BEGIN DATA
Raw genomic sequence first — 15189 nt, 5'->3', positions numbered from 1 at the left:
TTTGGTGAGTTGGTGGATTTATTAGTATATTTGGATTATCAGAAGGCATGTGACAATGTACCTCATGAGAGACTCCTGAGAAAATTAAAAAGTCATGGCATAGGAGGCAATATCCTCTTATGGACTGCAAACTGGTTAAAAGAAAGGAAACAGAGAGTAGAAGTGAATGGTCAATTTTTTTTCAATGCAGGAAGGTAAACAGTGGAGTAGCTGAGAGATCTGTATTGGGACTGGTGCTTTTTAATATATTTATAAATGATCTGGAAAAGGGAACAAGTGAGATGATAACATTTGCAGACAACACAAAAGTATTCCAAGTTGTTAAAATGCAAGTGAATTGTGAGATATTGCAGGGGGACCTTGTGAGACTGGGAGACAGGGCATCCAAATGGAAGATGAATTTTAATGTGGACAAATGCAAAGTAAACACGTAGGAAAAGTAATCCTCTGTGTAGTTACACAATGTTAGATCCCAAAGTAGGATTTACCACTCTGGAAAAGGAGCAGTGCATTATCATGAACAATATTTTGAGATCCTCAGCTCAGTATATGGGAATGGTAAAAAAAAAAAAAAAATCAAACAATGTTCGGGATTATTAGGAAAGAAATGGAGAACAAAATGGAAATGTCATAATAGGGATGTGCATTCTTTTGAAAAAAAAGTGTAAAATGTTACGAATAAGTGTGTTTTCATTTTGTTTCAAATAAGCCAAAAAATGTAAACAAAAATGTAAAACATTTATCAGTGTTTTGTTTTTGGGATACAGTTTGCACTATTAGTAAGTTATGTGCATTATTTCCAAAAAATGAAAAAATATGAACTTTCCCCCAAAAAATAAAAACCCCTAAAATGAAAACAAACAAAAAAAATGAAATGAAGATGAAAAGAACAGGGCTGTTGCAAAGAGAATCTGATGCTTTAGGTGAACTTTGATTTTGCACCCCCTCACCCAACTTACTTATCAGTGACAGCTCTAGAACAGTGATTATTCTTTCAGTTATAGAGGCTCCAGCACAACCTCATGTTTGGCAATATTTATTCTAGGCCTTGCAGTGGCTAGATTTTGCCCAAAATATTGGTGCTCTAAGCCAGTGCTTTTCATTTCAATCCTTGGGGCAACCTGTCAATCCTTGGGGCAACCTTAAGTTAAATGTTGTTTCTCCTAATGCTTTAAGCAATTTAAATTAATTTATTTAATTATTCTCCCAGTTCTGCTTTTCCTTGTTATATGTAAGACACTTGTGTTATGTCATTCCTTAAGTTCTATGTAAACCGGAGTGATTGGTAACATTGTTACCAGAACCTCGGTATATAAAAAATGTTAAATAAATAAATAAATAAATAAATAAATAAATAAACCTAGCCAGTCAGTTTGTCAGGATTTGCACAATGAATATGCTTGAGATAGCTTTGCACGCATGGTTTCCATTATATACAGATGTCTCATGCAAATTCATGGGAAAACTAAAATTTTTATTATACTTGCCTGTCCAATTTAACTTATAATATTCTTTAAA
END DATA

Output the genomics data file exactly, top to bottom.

Raw genomic sequence first — 15189 nt, 5'->3', positions numbered from 1 at the left:
TTTGGTGAGTTGGTGGATTTATTAGTATATTTGGATTATCAGAAGGCATGTGACAATGTACCTCATGAGAGACTCCTGAGAAAATTAAAAAGTCATGGCATAGGAGGCAATATCCTCTTATGGACTGCAAACTGGTTAAAAGAAAGGAAACAGAGAGTAGAAGTGAATGGTCAATTTTTTTTCAATGCAGGAAGGTAAACAGTGGAGTAGCTGAGAGATCTGTATTGGGACTGGTGCTTTTTAATATATTTATAAATGATCTGGAAAAGGGAACAAGTGAGATGATAACATTTGCAGACAACACAAAAGTATTCCAAGTTGTTAAAATGCAAGTGAATTGTGAGATATTGCAGGGGGACCTTGTGAGACTGGGAGACAGGGCATCCAAATGGAAGATGAATTTTAATGTGGACAAATGCAAAGTAAACACGTAGGAAAAGTAATCCTCTGTGTAGTTACACAATGTTAGATCCCAAAGTAGGATTTACCACTCTGGAAAAGGAGCAGTGCATTATCATGAACAATATTTTGAGATCCTCAGCTCAGTATATGGGAATGGTAAAAAAAAAAAAAAAATCAAACAATGTTCGGGATTATTAGGAAAGAAATGGAGAACAAAATGGAAATGTCATAATAGGGATGTGCATTCTTTTGAAAAAAAAGTGTAAAATGTTACGAATAAGTGTGTTTTCATTTTGTTTCAAATAAGCCAAAAAATGTAAACAAAAATGTAAAACATTTATCAGTGTTTTGTTTTTGGGATACAGTTTGCACTATTAGTAAGTTATGTGCATTATTTCCAAAAAATGAAAAAATATGAACTTTCCCCCAAAAAATAAAAACCCCTAAAATGAAAACAAACAAAAAAAATGAAATGAAGATGAAAAGAACAGGGCTGTTGCAAAGAGAATCTGATGCTTTAGGTGAACTTTGATTTTGCACCCCCTCACCCAACTTACTTATCAGTGACAGCTCTAGAACAGTGATTATTCTTTCAGTTATAGAGGCTCCAGCACAACCTCATGTTTGGCAATATTTATTCTAGGCCTTGCAGTGGCTAGATTTTGCCCAAAATATTGGTGCTCTAAGCCAGTGCTTTTCATTTCAATCCTTGGGGCAACCTGTCAATCCTTGGGGCAACCTTAAGTTAAATGTTGTTTCTCCTAATGCTTTAAGCAATTTAAATTAATTTATTTAATTATTCTCCCAGTTCTGCTTTTCCTTGTTATATGTAAGACACTTGTGTTATGTCATTCCTTAAGTTCTATGTAAACCGGAGTGATTGGTAACATTGTTACCAGAACCTCGGTATATAAAAAATGTTAAATAAATAAATAAATAAATAAATAAATAAATAAACCTAGCCAGTCAGTTTGTCAGGATTTGCACAATGAATATGCTTGAGATAGCTTTGCACGCATGGTTTCCATTATATACAGATGTCTCATGCAAATTCATGGGAAAACTAAAATTTTTATTATACTTGCCTGTCCAATTTAACTTATAATATTCTTTAAA